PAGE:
Indie folk remixed into EDM? It works, thanks for Eric Anders, Mark O’Bitz and their collaborators –


Eric Anders and Mark O’Bitz are a prolific folk/Americana indie duo who have produced some of the most interesting and beautiful work seen in the genre in the last four years. With the harmonizing aptitude of Fleet Foxes and the like, but the post-punk grit of Tom Waits, these two artists are well known to those of us at YEDM who follow those circles but never thought they’d end up. featured in YEDM. We should never underestimate a good artist’s innovation and remixed new versions of their haunting 2020 album. american bard shows Anders and O’Bitz as the latest artists to prove that point.

Now that we hear them, the remixes of american bardretitled for the occasion as bard’s ghosts and split into two parts, they sound like they were made to be electronic all the time. So much so, in fact, that the original songs almost sound a bit minimalist now. So often with folk and Americana work that’s been rewritten or remixed into electronic or pop, there’s a moment of, “hmm, that’s weird,” in the head, followed by a yes or no vote. This is not the case with bard ghosts, and the reason these remixes fit so well is definitely the remixers, Mike Butler and Steven Jess Borth II (CHLLNGR).

Bard Hauntings I, Butler Hauntings, contains remixes of half of american bard performed by engineer and producer Mike Butler. Aside from his engineering credits with Phoebe Bridgers, Norah Jones, The Shins, and The Predenders (among many others), Butler has been working with Anders and O’Bitz for a long time. Intimate knowledge of an artist’s body of work obviously helps with a project like this, and Butler probably has the most intimate knowledge of these artists other than the artists themselves. He produced and mixed american bard itself, along with every Anders/O’Bitz release since, except for 2021 true September Songs, including the bard’s ghosts PS.

For those EDM fans who are also familiar with the worlds of jazz, folk, and ska, Steve Borth may already be a household name. Part of a musical dynasty started by his father Steven Jess Borth I, Borth II had an early aptitude for music and was already recognized as a saxophone prodigy at age 10. Borth has been around the world utilizing his multi-instrumental talents in ska bands and ensembles, but EDMers may know him best for his ska/reggae/soul/electronica crossover project, CHLLNGR. Fusing all those genres with breaks, future bass, dubstep, house and techno, Borth’s project CHLLNGR garnered quite a bit of attention from the EDM world in the early 2010s. his aptitude for such fusion also made him a perfect choice. for Charms of the Bard.

The 12 remixes on american bard hasre split equally between Butler and Borth to do both bard’s ghosts, but it seems that the two artists chose which ones they wanted, since the order of the songs does not follow that of the original LP. In this way, each producer was able to tell his own story with the themes he chose. Looks like Anders and O’Bitz gave them carte blanche.

The title, ‘Bardo Hauntings’, is based on the idea that remixes haunt the original songs. In this case, the original songs are those of American Bard, so these remixes are “bard spells.” As with ghosts, the original is present and absent at the same time.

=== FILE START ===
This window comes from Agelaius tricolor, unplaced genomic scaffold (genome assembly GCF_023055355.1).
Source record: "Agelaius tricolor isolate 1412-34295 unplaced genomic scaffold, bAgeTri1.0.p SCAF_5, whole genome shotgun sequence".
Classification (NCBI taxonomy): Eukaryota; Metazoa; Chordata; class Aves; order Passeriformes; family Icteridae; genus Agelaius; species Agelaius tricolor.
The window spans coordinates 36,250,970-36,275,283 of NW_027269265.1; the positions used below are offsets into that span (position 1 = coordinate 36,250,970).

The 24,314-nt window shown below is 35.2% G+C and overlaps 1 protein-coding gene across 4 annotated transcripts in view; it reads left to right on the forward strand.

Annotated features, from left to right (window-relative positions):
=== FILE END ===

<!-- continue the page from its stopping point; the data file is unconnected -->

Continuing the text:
Butler flexed some songwriting muscles few aside from his long list of celebrity clients had ever heard before. From the surprising yet emotional industrial/ambient mix of the “Won’t Live It Down” remix to the heady, theatrical, and largely analogue remix of “Matterbloomlight” (this is now a third version of this achingly beautiful song, by the way). ). ) to “Holding Will’s” medley of minimal hours, Butler incorporates a range of styles and genres without going overboard. This is key with a sound palette as delicate as that of the original Anders and O’Bitz discography.

Borth’s remixes are more popular and more ravey than Butler’s approach. On most of the tracks he remixes, Borth maintains almost all of the original themes, including the instrumentals and the general pop/rock structure, as more and more electronics progressively creep into the melodies as both they and the band progress. PS. The first track, “Haunting Abraham,” for example, starts off almost entirely acoustic and then builds in production complexity as Borth adds a house beat thinly masked as analogue. In the end, the track has a full complement of strings and may not be easily recognizable as a pop or folk EDM track. Talk about delicate treatment; it’s almost like we’re tricked out with rave tracks on the Borth EP, and each track is a surprise as to how it will reveal itself.

Butler and Borth had very different approaches to this remix project, but both brought out the best in Anders and O’Bitz’s work and hopefully exposed it to a whole new range of fans. The idea that these are electronic “ghosts” of american bard is brilliant as it joins the bard’s ghosts not only to the original album but also to George Saunders’ 2017 Pulitzer Prize-winning book, lincoln in the bard about which american bard was based. It is an illustration of how great art begets great art begets great art and can span across media, generations and genres. Now the only thing left to do is go full bard inception and have Butler and Borth remix each other’s remixes. In the meantime, a beautiful body of work is now here for fans of folk, literature and EDM to enjoy for the “haunts”.

Ghosts of the Bard I Y Me Both are available now and can be streamed on Spotify or purchased on Bandcamp. Check out the links in this article for more information on Mike Butler and Stebe Borth II (CHLLNGR).



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